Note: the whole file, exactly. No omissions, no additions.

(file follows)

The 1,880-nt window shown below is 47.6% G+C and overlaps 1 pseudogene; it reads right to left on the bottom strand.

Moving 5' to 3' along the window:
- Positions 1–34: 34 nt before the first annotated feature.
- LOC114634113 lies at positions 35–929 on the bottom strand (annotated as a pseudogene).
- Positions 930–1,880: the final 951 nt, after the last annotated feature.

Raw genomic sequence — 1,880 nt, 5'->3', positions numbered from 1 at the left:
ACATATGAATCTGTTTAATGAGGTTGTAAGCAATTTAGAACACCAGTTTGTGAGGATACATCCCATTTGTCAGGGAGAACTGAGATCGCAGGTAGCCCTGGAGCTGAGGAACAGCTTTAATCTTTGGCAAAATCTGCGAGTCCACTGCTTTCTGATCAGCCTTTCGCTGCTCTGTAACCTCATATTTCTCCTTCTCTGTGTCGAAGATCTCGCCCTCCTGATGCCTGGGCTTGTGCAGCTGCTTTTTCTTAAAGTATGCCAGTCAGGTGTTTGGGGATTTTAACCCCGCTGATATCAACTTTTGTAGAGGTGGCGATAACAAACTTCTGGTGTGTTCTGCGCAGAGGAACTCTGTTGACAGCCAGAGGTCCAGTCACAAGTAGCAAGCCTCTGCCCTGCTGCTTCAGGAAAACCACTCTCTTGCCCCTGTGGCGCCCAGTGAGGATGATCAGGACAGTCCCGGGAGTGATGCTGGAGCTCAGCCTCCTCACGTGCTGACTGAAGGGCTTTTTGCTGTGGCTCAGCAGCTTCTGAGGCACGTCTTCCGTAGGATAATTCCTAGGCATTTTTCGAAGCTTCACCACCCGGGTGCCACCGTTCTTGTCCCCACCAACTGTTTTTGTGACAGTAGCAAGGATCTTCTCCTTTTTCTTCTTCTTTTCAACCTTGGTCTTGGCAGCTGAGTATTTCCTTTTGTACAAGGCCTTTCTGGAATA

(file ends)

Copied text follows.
The 1,880-nt window shown below is 47.6% G+C and overlaps 1 pseudogene; it reads right to left on the bottom strand.

Moving 5' to 3' along the window:
- Positions 1–34: 34 nt before the first annotated feature.
- LOC114634113 lies at positions 35–929 on the bottom strand (annotated as a pseudogene).
- Positions 930–1,880: the final 951 nt, after the last annotated feature.

Raw genomic sequence — 1,880 nt, 5'->3', positions numbered from 1 at the left:
ACATATGAATCTGTTTAATGAGGTTGTAAGCAATTTAGAACACCAGTTTGTGAGGATACATCCCATTTGTCAGGGAGAACTGAGATCGCAGGTAGCCCTGGAGCTGAGGAACAGCTTTAATCTTTGGCAAAATCTGCGAGTCCACTGCTTTCTGATCAGCCTTTCGCTGCTCTGTAACCTCATATTTCTCCTTCTCTGTGTCGAAGATCTCGCCCTCCTGATGCCTGGGCTTGTGCAGCTGCTTTTTCTTAAAGTATGCCAGTCAGGTGTTTGGGGATTTTAACCCCGCTGATATCAACTTTTGTAGAGGTGGCGATAACAAACTTCTGGTGTGTTCTGCGCAGAGGAACTCTGTTGACAGCCAGAGGTCCAGTCACAAGTAGCAAGCCTCTGCCCTGCTGCTTCAGGAAAACCACTCTCTTGCCCCTGTGGCGCCCAGTGAGGATGATCAGGACAGTCCCGGGAGTGATGCTGGAGCTCAGCCTCCTCACGTGCTGACTGAAGGGCTTTTTGCTGTGGCTCAGCAGCTTCTGAGGCACGTCTTCCGTAGGATAATTCCTAGGCATTTTTCGAAGCTTCACCACCCGGGTGCCACCGTTCTTGTCCCCACCAACTGTTTTTGTGACAGTAGCAAGGATCTTCTCCTTTTTCTTCTTCTTTTCAACCTTGGTCTTGGCAGCTGAGTATTTCCTTTTGTACAAGGCCTTTCTGGAATA